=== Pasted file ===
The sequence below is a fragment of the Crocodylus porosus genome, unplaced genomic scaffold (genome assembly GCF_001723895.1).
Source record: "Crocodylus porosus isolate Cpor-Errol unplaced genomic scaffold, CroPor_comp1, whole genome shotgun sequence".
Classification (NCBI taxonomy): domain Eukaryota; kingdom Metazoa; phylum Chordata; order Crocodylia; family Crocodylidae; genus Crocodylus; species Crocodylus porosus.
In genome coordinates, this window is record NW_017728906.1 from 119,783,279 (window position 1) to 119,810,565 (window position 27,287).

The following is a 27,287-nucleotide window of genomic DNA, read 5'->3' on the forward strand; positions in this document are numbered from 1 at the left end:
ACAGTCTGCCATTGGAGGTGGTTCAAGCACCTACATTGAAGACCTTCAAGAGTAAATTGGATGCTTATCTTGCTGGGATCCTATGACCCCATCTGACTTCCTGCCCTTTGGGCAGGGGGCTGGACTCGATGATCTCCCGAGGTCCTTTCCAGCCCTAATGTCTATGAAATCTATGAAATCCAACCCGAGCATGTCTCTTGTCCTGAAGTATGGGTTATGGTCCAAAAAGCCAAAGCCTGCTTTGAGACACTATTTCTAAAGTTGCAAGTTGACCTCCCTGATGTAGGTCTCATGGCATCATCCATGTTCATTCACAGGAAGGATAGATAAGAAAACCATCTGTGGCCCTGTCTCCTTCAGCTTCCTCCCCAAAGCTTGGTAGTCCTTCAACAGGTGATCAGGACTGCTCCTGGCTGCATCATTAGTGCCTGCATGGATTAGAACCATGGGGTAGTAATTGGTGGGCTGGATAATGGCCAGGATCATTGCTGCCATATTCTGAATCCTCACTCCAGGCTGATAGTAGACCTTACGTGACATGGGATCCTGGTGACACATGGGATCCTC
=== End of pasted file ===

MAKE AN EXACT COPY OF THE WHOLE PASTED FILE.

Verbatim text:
The sequence below is a fragment of the Crocodylus porosus genome, unplaced genomic scaffold (genome assembly GCF_001723895.1).
Source record: "Crocodylus porosus isolate Cpor-Errol unplaced genomic scaffold, CroPor_comp1, whole genome shotgun sequence".
Classification (NCBI taxonomy): domain Eukaryota; kingdom Metazoa; phylum Chordata; order Crocodylia; family Crocodylidae; genus Crocodylus; species Crocodylus porosus.
In genome coordinates, this window is record NW_017728906.1 from 119,783,279 (window position 1) to 119,810,565 (window position 27,287).

The following is a 27,287-nucleotide window of genomic DNA, read 5'->3' on the forward strand; positions in this document are numbered from 1 at the left end:
ACAGTCTGCCATTGGAGGTGGTTCAAGCACCTACATTGAAGACCTTCAAGAGTAAATTGGATGCTTATCTTGCTGGGATCCTATGACCCCATCTGACTTCCTGCCCTTTGGGCAGGGGGCTGGACTCGATGATCTCCCGAGGTCCTTTCCAGCCCTAATGTCTATGAAATCTATGAAATCCAACCCGAGCATGTCTCTTGTCCTGAAGTATGGGTTATGGTCCAAAAAGCCAAAGCCTGCTTTGAGACACTATTTCTAAAGTTGCAAGTTGACCTCCCTGATGTAGGTCTCATGGCATCATCCATGTTCATTCACAGGAAGGATAGATAAGAAAACCATCTGTGGCCCTGTCTCCTTCAGCTTCCTCCCCAAAGCTTGGTAGTCCTTCAACAGGTGATCAGGACTGCTCCTGGCTGCATCATTAGTGCCTGCATGGATTAGAACCATGGGGTAGTAATTGGTGGGCTGGATAATGGCCAGGATCATTGCTGCCATATTCTGAATCCTCACTCCAGGCTGATAGTAGACCTTACGTGACATGGGATCCTGGTGACACATGGGATCCTC